Go on then, I’ll tell you to save you having to google it. Liechtenstein is tucked between Switzerland and Austria. The local folk, all 35,000 of them, shop with Swiss francs, and speak German.
I had to look it up myself as well to be honest; yesterday morning, when I left Lille at 9am, I couldn’t even spell Liechtenstein without having a red squiggly line appear underneath it when I typed it into my computer, let alone claim to have ever been there or even accurately point to it on a map.
But last night we reached the tiny European principality, already deep into our 5000-mile, 20-country, 13-day road trip from England to Istanbul and back in a Nissan Qashqai. Isn’t it remarkable what you can achieve in a day?
What an interesting day it was. France, Belgium, Luxembourg, Germany, and Switzerland are all now behind me, with Austria, Italy, Slovenia and hopefully Croatia ahead today.
Yesterday's 500-mile route has taken in fast European motorways (France’s good, Belgium’s dank and potholed, Germany’s fast, and Switzerland’s modern and undulating) and the city centres of Lillle (an interesting blend of old and new) and Strasbourg (one of the most beautiful cities you’re ever likely to see that I knew little of until today) in France and Luxembourg City (like a best of album produced between France, Belgium and Germany) in, erm, Luxembourg.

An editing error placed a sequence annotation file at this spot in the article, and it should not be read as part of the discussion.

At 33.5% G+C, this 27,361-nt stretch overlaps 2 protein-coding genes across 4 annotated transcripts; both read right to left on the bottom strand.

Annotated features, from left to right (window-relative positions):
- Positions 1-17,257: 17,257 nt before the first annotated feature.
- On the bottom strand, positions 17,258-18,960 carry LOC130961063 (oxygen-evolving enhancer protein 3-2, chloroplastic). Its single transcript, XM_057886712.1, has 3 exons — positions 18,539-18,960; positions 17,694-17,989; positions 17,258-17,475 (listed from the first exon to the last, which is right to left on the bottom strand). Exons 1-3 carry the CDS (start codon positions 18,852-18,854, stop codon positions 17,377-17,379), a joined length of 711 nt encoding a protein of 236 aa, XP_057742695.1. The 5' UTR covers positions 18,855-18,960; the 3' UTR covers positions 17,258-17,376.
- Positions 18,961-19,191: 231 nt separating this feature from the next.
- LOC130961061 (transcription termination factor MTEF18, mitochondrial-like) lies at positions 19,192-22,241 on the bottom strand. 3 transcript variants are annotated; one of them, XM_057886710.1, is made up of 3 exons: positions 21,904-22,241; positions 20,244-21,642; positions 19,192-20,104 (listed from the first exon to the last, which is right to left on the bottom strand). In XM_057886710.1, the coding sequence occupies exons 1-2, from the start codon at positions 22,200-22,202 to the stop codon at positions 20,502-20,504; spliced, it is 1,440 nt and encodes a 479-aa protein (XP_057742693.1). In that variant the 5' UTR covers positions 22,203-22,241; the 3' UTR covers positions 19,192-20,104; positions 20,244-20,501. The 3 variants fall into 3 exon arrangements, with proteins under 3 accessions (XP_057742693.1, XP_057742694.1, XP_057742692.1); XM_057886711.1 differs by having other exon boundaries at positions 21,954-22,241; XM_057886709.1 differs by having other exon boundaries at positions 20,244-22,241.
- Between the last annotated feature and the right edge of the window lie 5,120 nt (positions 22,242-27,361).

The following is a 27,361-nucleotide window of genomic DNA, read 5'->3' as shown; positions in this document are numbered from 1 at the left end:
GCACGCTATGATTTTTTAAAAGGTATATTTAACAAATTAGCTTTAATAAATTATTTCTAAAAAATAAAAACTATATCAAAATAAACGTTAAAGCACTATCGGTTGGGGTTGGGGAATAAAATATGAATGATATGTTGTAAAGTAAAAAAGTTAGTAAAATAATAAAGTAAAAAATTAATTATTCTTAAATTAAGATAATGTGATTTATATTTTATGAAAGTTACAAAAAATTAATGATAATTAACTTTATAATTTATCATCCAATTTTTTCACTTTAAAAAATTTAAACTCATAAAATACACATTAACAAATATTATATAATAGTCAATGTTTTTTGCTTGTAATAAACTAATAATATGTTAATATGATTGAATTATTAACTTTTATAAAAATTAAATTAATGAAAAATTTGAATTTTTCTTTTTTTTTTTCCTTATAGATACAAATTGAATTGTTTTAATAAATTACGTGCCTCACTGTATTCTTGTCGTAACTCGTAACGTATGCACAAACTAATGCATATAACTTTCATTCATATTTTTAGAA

The kinds of drives your average Nissan Qashqai buyer on the Continent would undertake, in other words. It’s excelled, but we wouldn’t have expected anything less from what our experiences of the Qashqai in the UK have told us.
This is a car engineered with comfort, refinement and a commanding driving position at its core, and in its natural habitat on the roads of western Europe it is a very fine car indeed.
The real challenges start today, first with the Alps and then the start of Eastern Europe when we head to Slovenia. There’s where all the gear we’ve brought in the back should come in handy – especially the snow chains.
Yesterday, those oddball spots that make up any road trip included a Porsche Panamera towing a trailer (welcome to Germany, folks), a town with a smutty name (yes, I should grow up), and the scariest set of postcards you’re ever likely to see in Luxembourg with what I think was their royal family on them. One was posted to the office, naturally.